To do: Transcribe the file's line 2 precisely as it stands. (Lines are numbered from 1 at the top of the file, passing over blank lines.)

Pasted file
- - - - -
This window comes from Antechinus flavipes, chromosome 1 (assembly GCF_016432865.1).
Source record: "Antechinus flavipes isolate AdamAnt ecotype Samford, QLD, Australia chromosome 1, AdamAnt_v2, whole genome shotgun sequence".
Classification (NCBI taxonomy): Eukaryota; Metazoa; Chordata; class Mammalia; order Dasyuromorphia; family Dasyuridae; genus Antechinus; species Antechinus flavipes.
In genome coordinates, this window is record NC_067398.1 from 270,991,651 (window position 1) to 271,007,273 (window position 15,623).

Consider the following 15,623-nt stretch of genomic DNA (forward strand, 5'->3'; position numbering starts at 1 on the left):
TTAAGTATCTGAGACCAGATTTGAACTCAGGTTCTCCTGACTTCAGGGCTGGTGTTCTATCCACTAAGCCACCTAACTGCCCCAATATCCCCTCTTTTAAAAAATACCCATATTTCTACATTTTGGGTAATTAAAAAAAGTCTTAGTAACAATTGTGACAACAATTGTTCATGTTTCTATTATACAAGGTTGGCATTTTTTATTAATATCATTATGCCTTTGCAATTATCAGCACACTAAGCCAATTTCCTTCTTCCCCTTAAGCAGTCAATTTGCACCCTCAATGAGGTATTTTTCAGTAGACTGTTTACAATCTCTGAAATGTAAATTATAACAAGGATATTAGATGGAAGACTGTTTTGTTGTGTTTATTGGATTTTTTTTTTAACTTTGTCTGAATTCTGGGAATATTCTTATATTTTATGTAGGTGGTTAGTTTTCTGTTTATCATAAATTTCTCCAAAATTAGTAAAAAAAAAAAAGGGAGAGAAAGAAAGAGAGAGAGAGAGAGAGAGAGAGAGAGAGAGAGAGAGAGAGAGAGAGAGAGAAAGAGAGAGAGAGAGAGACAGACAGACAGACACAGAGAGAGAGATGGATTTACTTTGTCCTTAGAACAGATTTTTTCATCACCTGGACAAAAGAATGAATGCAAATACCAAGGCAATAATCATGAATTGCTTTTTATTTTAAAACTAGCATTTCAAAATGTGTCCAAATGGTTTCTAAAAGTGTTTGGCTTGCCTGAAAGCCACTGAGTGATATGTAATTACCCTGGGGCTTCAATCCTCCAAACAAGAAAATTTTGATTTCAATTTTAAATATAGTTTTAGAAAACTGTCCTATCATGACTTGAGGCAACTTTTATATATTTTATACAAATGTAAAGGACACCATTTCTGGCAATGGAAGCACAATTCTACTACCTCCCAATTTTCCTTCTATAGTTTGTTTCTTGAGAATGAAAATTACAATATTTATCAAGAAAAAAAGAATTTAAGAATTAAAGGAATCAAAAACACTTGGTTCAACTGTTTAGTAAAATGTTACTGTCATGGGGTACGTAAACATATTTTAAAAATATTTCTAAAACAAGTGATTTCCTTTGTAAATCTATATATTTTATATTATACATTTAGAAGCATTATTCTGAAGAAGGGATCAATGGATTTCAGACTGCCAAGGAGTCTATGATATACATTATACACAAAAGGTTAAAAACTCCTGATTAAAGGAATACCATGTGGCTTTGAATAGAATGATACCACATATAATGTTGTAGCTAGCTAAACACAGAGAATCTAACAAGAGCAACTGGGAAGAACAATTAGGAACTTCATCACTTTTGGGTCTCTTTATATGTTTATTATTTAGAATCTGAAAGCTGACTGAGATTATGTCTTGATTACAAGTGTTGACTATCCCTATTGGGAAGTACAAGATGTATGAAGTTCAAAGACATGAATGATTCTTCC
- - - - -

Source record: "Antechinus flavipes isolate AdamAnt ecotype Samford, QLD, Australia chromosome 1, AdamAnt_v2, whole genome shotgun sequence".